William E. Tolman High School

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Tolman High School
Pawtucket HS.jpg
150 Exchange St


Coordinates41°31′30″N 71°13′30″W / 41.52500°N 71.22500°W / 41.52500; -71.22500Coordinates: 41°31′30″N 71°13′30″W / 41.52500°N 71.22500°W / 41.52500; -71.22500
School typePublic high school
School districtPawtucket School District
SuperintendentPatti DiCenso
PrincipalMr. Christopher Savastano
Facultyapprox. 110[2]
Teaching staff96[1]-109[4]
Enrollment953 (2016-17)[5]
Color(s)White, Red, and Black[1]             
Feeder schoolsJenks Jr. High School, Goff Jr. High School

William E. Tolman Senior High School (originally Pawtucket Senior High School, changed to Pawtucket East High School, then William E. Tolman Senior High School[3]) is one of three public high schools located in Pawtucket, Rhode Island, United States.[1] It was built and opened in 1926 (Monahan & Meikle, architects[7]) along the east bank of the Blackstone River as a "state of the art" educational facility.[1][2] The building consists of four floors and a basement, 60 class rooms, a 1,300-seat auditorium, a swimming pool, and a nursery for the children of teenage mothers.[1][2][3][8] Tolman High School is the first multimillion-dollar high school east of the Mississippi and the gym is the oldest high school gym in Rhode Island that is still in use.[1][3] The school has been remodeled several times with the most recent being in 1980.[2]

The school's pool was also featured in the film Mermaids[9] and the school is in some scenes of the film Moonstruck.[1]

Thanksgiving football rivalries[edit]

Tolman High School shared a 73-year-old Thanksgiving Day football rivalry with nearby private school, Saint Raphael Academy.[1][10] However, due to the trend in lopsided games resulting from a more powerful private school, it was decided in 2001 that Tolman's new rival would be Shea High School, the city's other public high school.[1][11] Saint Raphael had been leading the series 38-31-4 before it was dissolved. They had won the final 8 meetings by a combined score of 270-6.[10]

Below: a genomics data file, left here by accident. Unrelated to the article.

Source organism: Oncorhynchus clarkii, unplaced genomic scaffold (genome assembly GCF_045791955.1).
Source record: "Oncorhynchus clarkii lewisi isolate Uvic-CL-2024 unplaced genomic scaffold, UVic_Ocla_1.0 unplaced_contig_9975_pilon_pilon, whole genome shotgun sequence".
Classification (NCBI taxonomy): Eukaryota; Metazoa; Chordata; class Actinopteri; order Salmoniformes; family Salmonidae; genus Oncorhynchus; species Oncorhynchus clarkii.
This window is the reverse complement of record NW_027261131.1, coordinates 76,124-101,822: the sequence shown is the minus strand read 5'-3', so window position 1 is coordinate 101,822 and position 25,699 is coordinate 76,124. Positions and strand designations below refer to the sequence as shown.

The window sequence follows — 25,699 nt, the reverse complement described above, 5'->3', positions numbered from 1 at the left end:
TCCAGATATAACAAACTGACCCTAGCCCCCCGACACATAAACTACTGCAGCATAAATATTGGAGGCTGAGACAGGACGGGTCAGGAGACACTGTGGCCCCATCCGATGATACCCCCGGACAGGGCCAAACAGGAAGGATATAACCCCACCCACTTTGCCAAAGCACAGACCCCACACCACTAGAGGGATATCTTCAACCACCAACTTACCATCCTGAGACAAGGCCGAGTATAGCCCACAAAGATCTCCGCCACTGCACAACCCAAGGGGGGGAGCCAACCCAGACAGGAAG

In the summer of 2010, due to realignment by the Rhode Island Interscholastic League and request by Saint Raphael Academy, Saint Ray's dropped from Division I to Division II B, the same division as Tolman. On September 17, 2010, for the first time since 2001, Tolman revived its rivalry with Saint Ray's. Tolman won the contest with a score of 37–0.

In the days of the old rivalry on Thanksgiving Eve, Tolman students would participate in the annual Burning of the Casket ceremony on the Blackstone River. This ceremony would take place after the Homecoming dance and involved the release of a burning casket down the Blackstone River. The tradition of the burning of the casket however, was abandoned in the early 2000s.[1] The traditional pep rally held prior to the game was canceled in 2009[12] but returned the following year.

Dropout rate[edit]

With only 54% of freshmen making it to their senior year, a study released by Johns Hopkins University for the Associated Press in 2007 called Tolman High School one of the nation's 'dropout factories' among high schools.[13] However, students who dropout but go on to receive their GED, transfer students, and students who were held back one or more grades are counted as dropouts.[8][13] Local officials said that many students from low-income families move between urban districts frequently and some travel back to their home country often adding to the dropout count twice.[8][13] State statistics however match the findings that fewer than 60 percent of students were retained until senior year.[13] According to the Rhode Island Department of Elementary and Secondary Education, the graduation rate for Tolman in 2008 was 58.4% with 24.3% dropping out compared to the state graduation rate of 73.9% with 14.9% dropping out.[14]

Security issues[edit]

Security at Tolman High School was greatly scrutinized in the fall of 1996 when a Providence teenager blindly fired a .45 caliber semiautomatic pistol in the school cafeteria following a fistfight at a school dance.[15] A ban on outsiders at school dances and an increase in police officer presence at the school was enforced by the superintendent following the shooting.[15] A proposal for a requirement for all students to wear photo identification during regular school hours was another major policy brought forth shortly after the event. Student IDs were issued for a number of years, but were discontinued due to funding issues. Weeks after the shooting, the suspect was arrested at a Dunkin' Donuts in Johnston, Rhode Island, after a detective learned he was in the store preparing to flee the state.[16]

In March 2001 a student allegedly threatened a teacher saying that he had a .22 pistol at home with bullet with the teachers name on it.[17]